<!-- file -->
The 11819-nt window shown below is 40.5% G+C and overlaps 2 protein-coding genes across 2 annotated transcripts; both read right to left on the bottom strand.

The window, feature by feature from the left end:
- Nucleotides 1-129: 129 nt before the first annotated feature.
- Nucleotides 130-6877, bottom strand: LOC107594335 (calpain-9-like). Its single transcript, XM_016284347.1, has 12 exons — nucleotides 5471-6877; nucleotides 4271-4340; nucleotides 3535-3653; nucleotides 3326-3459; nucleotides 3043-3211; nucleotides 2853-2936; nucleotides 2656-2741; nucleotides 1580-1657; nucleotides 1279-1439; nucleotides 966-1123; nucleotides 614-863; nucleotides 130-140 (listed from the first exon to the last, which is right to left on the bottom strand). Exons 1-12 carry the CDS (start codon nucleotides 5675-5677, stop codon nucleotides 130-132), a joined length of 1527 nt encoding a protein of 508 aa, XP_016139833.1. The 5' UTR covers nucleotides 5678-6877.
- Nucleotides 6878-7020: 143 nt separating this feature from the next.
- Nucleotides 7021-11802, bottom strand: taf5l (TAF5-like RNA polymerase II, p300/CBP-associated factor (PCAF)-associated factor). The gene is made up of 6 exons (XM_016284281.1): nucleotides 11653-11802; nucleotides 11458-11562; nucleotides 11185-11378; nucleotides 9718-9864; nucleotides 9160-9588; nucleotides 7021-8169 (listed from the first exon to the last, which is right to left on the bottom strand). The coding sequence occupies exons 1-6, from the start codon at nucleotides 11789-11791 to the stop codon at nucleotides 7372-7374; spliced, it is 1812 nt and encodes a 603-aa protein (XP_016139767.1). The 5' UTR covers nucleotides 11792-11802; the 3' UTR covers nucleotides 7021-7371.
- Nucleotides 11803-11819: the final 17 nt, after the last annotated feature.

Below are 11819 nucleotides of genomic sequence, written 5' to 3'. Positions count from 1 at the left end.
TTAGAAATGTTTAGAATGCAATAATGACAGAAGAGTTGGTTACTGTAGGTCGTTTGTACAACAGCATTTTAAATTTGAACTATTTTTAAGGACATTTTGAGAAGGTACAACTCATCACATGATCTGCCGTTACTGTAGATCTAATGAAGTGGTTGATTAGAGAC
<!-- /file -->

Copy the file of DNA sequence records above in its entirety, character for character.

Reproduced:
The 11819-nt window shown below is 40.5% G+C and overlaps 2 protein-coding genes across 2 annotated transcripts; both read right to left on the bottom strand.

The window, feature by feature from the left end:
- Nucleotides 1-129: 129 nt before the first annotated feature.
- Nucleotides 130-6877, bottom strand: LOC107594335 (calpain-9-like). Its single transcript, XM_016284347.1, has 12 exons — nucleotides 5471-6877; nucleotides 4271-4340; nucleotides 3535-3653; nucleotides 3326-3459; nucleotides 3043-3211; nucleotides 2853-2936; nucleotides 2656-2741; nucleotides 1580-1657; nucleotides 1279-1439; nucleotides 966-1123; nucleotides 614-863; nucleotides 130-140 (listed from the first exon to the last, which is right to left on the bottom strand). Exons 1-12 carry the CDS (start codon nucleotides 5675-5677, stop codon nucleotides 130-132), a joined length of 1527 nt encoding a protein of 508 aa, XP_016139833.1. The 5' UTR covers nucleotides 5678-6877.
- Nucleotides 6878-7020: 143 nt separating this feature from the next.
- Nucleotides 7021-11802, bottom strand: taf5l (TAF5-like RNA polymerase II, p300/CBP-associated factor (PCAF)-associated factor). The gene is made up of 6 exons (XM_016284281.1): nucleotides 11653-11802; nucleotides 11458-11562; nucleotides 11185-11378; nucleotides 9718-9864; nucleotides 9160-9588; nucleotides 7021-8169 (listed from the first exon to the last, which is right to left on the bottom strand). The coding sequence occupies exons 1-6, from the start codon at nucleotides 11789-11791 to the stop codon at nucleotides 7372-7374; spliced, it is 1812 nt and encodes a 603-aa protein (XP_016139767.1). The 5' UTR covers nucleotides 11792-11802; the 3' UTR covers nucleotides 7021-7371.
- Nucleotides 11803-11819: the final 17 nt, after the last annotated feature.

Below are 11819 nucleotides of genomic sequence, written 5' to 3'. Positions count from 1 at the left end.
TTAGAAATGTTTAGAATGCAATAATGACAGAAGAGTTGGTTACTGTAGGTCGTTTGTACAACAGCATTTTAAATTTGAACTATTTTTAAGGACATTTTGAGAAGGTACAACTCATCACATGATCTGCCGTTACTGTAGATCTAATGAAGTGGTTGATTAGAGAC